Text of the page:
Dr Julian Pittard


  • Postgraduate Research Tutor

Research interests

My research focuses on the impact that massive stars have on their surrounding environment (stellar feedback), and how this affects the dynamics and structure of the interstellar medium (ISM). Massive stars return most of their mass to the ISM during their lives and final death throes. The expelled material, in the form of stellar winds, eruptions and explosions, sweeps up and compresses interstellar material, and drives turbulence in the ISM. Large groups of massive stars can significantly affect galaxy evolution: in dwarf galaxies starburst-driven galactic winds can completely expel the ISM. On more local scales, stellar feedback has the potential to enhance star formation (via triggering), though perhaps more often disrupts it.

I use advanced computational techniques and numerical codes to simulate many aspects of this stellar feedback. On the smallest scales I simulate the interaction of stellar winds in massive binary star systems. Each wind acts as an in-situ probe of the other, and can reveal fascinating details about the process of mass-loss from high mass stars and the physics of high mach number shocks (e.g. post-shock equilibration, particle acceleration and dust formation). I also study the way that astrophysical flows interact with a clumpy environment. The interstellar and circumstellar gas around stars is far from homogeneous and contains dense clumps of gas embedded in a lower density medium. The details of the interaction have consequences for the evolution of many astrophysical sources, including wind-blown bubbles, supernova remnants, and starburst superwinds. The mixing of material stripped from clumps into the background flow is a key issue which is not well understood at present. I have also used 3D simulations to study the effect that massive star winds and their supernova explosions have on the gaseous material remaining in the stellar nursery in which they form. This work showed that both forms of feedback, and the SN explosion in particular, may couple inefficiently to the surrounding medium. However, we are far from fully understanding this process.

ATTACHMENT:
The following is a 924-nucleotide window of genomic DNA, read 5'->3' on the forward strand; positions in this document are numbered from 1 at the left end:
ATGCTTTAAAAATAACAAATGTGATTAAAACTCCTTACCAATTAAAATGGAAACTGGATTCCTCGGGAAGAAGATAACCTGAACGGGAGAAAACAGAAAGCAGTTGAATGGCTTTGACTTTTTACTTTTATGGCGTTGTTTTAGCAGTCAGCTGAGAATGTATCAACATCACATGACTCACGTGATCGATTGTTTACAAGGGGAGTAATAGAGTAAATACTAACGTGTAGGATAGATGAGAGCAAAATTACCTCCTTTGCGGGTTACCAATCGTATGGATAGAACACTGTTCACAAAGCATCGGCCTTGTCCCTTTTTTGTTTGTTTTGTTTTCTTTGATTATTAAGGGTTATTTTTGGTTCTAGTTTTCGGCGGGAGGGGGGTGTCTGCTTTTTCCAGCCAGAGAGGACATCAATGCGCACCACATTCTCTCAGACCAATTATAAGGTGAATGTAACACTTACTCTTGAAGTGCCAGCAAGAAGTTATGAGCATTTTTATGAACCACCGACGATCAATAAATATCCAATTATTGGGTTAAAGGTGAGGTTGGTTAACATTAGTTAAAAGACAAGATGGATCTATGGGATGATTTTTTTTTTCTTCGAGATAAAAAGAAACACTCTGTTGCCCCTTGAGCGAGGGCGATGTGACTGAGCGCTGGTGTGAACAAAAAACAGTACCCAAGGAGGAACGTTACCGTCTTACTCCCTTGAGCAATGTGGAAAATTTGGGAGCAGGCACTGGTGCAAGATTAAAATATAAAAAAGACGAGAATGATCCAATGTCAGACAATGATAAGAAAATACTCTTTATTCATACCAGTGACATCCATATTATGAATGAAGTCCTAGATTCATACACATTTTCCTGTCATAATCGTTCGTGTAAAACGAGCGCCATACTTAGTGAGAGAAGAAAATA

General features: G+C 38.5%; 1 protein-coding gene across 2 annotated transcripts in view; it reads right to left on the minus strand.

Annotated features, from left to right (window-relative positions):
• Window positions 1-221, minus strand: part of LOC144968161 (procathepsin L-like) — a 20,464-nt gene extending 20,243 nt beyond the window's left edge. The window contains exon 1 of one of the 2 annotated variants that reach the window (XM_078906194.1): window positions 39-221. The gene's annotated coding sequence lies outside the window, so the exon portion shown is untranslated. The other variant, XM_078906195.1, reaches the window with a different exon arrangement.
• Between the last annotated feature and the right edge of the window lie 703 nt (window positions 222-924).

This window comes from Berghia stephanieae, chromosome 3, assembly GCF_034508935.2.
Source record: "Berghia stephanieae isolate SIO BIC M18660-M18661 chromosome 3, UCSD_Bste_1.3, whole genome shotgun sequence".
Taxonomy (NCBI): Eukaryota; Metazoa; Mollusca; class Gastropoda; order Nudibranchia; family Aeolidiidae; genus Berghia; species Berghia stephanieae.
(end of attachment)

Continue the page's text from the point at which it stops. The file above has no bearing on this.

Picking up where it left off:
• PhD (Physics), 2000, The University of Birmingham, UK
  • BSc (Class I, Hons), Physics with Astrophysics, 1994, The University of Birmingham, UK

Professional memberships

  • International Astronomical Union

Current postgraduate research students

Postgraduate research opportunities

We welcome enquiries from motivated and qualified applicants from all around the world who are interested in PhD study. Our research opportunities allow you to search for projects and scholarships.